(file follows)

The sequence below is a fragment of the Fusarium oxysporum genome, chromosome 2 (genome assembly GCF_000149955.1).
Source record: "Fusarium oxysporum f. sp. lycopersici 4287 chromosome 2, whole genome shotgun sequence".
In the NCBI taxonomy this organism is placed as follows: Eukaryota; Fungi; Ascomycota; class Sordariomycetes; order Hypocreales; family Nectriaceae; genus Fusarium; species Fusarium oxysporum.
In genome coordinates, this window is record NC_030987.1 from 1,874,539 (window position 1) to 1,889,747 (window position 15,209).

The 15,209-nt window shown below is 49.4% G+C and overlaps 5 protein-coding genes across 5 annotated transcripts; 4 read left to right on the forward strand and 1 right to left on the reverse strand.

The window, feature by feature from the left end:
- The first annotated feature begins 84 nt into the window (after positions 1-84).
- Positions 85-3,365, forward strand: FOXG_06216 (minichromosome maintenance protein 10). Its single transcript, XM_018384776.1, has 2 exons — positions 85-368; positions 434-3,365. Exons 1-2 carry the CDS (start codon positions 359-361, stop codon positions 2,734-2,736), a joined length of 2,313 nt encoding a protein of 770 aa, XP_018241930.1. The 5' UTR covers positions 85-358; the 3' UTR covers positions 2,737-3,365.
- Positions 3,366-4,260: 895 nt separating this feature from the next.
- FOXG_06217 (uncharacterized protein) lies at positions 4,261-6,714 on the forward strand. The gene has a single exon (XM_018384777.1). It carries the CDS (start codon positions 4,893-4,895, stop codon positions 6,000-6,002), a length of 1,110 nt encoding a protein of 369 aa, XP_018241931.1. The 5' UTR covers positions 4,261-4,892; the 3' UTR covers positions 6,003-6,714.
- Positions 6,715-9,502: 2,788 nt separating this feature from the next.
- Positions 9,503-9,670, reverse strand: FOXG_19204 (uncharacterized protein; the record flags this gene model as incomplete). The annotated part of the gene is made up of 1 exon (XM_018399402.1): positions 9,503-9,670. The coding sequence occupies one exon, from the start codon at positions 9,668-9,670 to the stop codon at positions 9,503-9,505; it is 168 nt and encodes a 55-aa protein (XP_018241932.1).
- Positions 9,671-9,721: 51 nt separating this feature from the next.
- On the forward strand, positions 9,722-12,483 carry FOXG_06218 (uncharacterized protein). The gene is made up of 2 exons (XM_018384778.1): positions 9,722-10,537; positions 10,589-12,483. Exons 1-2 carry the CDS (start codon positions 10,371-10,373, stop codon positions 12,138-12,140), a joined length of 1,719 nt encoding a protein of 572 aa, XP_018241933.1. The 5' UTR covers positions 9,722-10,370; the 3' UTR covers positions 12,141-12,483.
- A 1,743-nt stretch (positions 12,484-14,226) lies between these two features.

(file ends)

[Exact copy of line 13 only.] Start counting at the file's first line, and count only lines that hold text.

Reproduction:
- Positions 9,671-9,721: 51 nt separating this feature from the next.